Mutual Consent Divorce in case of Court Marriage
Mutual Consent Divorce in case of Court marriage is governed by The Special Marriage Act, 1954 under Section 28.
Which states that.- A petition for divorce may be presented to the District Court by both the parties together on the ground that they have been living separately for a period of one year or more, that they have not been able to live together and that they have mutually agreed that the marriage should be dissolved.
Secondly on the motion of both the parties made not earlier than six months after the date of the presentation of the petition referred to it in sub-section (1) and not later than 18 months after the said date, if the petition is not withdrawn in the meantime, the District Court shall, on being satisfied, after hearing the parties and after making such inquiry as it thinks fit, that a marriage has been solemnised under this Act, and that the averments in the petition are true, pass a decree declaring the marriage to be dissolved with effect from the date of the decree.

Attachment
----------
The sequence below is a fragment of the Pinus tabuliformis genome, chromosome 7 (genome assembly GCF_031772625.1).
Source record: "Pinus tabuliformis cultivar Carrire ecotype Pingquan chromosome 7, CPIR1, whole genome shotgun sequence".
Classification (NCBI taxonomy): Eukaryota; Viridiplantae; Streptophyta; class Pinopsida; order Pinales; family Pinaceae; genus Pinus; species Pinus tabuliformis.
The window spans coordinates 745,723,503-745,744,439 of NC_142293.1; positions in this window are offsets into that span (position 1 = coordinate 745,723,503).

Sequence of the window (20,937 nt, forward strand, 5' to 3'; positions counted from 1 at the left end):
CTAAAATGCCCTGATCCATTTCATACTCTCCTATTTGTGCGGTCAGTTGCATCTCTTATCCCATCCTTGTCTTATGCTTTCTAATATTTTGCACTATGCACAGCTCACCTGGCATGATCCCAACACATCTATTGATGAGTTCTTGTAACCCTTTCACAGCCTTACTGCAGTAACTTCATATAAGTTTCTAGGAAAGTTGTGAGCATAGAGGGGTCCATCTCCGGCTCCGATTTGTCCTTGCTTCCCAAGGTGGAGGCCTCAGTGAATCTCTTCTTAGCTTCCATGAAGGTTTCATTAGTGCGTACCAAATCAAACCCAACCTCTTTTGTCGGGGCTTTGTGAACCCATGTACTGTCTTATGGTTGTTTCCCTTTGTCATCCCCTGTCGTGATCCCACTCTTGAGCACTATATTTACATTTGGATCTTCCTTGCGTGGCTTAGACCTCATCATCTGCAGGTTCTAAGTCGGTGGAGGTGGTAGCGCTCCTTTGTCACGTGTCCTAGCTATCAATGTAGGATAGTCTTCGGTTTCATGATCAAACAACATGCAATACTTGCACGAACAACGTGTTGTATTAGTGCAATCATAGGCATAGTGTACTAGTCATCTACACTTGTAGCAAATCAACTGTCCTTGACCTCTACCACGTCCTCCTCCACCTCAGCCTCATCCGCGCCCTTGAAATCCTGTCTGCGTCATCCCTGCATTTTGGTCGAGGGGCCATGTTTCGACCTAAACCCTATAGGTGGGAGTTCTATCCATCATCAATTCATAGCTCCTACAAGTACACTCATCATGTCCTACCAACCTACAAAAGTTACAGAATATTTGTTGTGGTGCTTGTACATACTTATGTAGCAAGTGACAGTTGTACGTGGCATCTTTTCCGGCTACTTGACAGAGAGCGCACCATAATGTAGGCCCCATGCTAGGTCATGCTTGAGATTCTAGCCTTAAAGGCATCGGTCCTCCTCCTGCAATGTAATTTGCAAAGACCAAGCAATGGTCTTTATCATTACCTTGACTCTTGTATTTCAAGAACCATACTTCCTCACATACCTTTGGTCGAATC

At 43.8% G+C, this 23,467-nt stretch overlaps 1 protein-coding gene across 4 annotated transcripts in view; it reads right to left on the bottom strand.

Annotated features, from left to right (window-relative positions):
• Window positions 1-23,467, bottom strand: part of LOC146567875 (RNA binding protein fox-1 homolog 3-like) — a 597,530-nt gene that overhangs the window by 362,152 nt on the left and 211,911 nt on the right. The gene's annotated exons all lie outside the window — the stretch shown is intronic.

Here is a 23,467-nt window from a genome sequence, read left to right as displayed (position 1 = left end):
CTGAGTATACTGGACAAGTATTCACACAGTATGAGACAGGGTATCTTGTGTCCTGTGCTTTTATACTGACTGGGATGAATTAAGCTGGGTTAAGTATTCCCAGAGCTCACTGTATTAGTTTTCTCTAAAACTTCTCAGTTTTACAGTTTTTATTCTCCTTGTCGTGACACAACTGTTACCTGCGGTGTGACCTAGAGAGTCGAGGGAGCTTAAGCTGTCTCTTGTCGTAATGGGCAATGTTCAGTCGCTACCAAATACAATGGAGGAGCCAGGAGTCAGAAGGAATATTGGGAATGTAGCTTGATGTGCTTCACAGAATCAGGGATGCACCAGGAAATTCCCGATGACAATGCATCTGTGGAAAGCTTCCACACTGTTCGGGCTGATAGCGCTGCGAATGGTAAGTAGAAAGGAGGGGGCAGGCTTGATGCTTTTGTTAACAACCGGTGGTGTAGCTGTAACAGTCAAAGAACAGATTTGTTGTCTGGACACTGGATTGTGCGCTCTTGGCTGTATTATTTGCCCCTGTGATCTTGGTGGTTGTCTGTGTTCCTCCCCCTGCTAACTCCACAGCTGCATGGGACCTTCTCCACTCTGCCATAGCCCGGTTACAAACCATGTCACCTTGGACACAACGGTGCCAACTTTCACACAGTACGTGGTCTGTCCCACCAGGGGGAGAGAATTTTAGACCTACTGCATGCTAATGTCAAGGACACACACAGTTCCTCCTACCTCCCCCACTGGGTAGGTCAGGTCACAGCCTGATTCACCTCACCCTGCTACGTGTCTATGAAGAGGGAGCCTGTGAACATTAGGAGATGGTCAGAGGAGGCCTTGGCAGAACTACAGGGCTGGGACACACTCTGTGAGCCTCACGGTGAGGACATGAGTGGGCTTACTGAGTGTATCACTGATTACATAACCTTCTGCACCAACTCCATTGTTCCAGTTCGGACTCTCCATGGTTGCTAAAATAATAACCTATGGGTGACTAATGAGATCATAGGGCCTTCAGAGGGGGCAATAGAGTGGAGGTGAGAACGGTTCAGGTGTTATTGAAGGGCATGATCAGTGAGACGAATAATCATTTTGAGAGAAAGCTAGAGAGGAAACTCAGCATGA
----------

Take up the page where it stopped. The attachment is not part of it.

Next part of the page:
Mutual Consent Divorce in case of Christian Couple
Mutual Consent Divorce in case of Christian Couple is governed by The Divorce Act, 1869, under Section lOA.
Which states that.- A petition for dissolution of marriage may be presented to the District Court by both the parties to a marriage together, on the ground that they have been living separately for a period of two years or more, that they have not been able to live together and they have mutually agreed that the marriage should be dissolved.
Secondly on the motion of both the parties made not earlier than six months after the date of presentation of the petition referred to in sub-section (1) and not later than 18 months after the said date, if the petition is not withdrawn by both the parties in the meantime, the Court shall, on being satisfied hearing the parties and after making such inquiry as it thinks fit, that a marriage has been solemnized and that the averments in the petition are true, pass a decree of divorce declaring the marriage to be dissolved with effect from the date of decree.